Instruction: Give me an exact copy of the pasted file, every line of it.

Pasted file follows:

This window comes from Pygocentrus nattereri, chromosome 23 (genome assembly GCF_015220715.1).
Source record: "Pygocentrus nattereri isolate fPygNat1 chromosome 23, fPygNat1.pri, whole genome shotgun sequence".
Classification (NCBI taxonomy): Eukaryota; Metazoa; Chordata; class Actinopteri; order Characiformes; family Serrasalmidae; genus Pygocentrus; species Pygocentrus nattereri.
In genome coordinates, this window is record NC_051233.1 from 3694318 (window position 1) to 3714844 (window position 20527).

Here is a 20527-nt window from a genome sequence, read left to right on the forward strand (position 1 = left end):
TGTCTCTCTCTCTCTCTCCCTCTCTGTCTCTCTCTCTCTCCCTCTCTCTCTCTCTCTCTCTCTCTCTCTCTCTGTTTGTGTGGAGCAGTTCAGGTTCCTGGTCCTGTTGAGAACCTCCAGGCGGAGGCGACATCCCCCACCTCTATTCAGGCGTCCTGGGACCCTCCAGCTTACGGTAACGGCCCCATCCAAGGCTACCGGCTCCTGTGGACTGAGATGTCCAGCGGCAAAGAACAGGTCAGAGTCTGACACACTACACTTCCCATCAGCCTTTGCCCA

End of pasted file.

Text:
This window comes from Pygocentrus nattereri, chromosome 23 (genome assembly GCF_015220715.1).
Source record: "Pygocentrus nattereri isolate fPygNat1 chromosome 23, fPygNat1.pri, whole genome shotgun sequence".
Classification (NCBI taxonomy): Eukaryota; Metazoa; Chordata; class Actinopteri; order Characiformes; family Serrasalmidae; genus Pygocentrus; species Pygocentrus nattereri.
In genome coordinates, this window is record NC_051233.1 from 3694318 (window position 1) to 3714844 (window position 20527).

Here is a 20527-nt window from a genome sequence, read left to right on the forward strand (position 1 = left end):
TGTCTCTCTCTCTCTCTCCCTCTCTGTCTCTCTCTCTCTCCCTCTCTCTCTCTCTCTCTCTCTCTCTCTCTCTGTTTGTGTGGAGCAGTTCAGGTTCCTGGTCCTGTTGAGAACCTCCAGGCGGAGGCGACATCCCCCACCTCTATTCAGGCGTCCTGGGACCCTCCAGCTTACGGTAACGGCCCCATCCAAGGCTACCGGCTCCTGTGGACTGAGATGTCCAGCGGCAAAGAACAGGTCAGAGTCTGACACACTACACTTCCCATCAGCCTTTGCCCA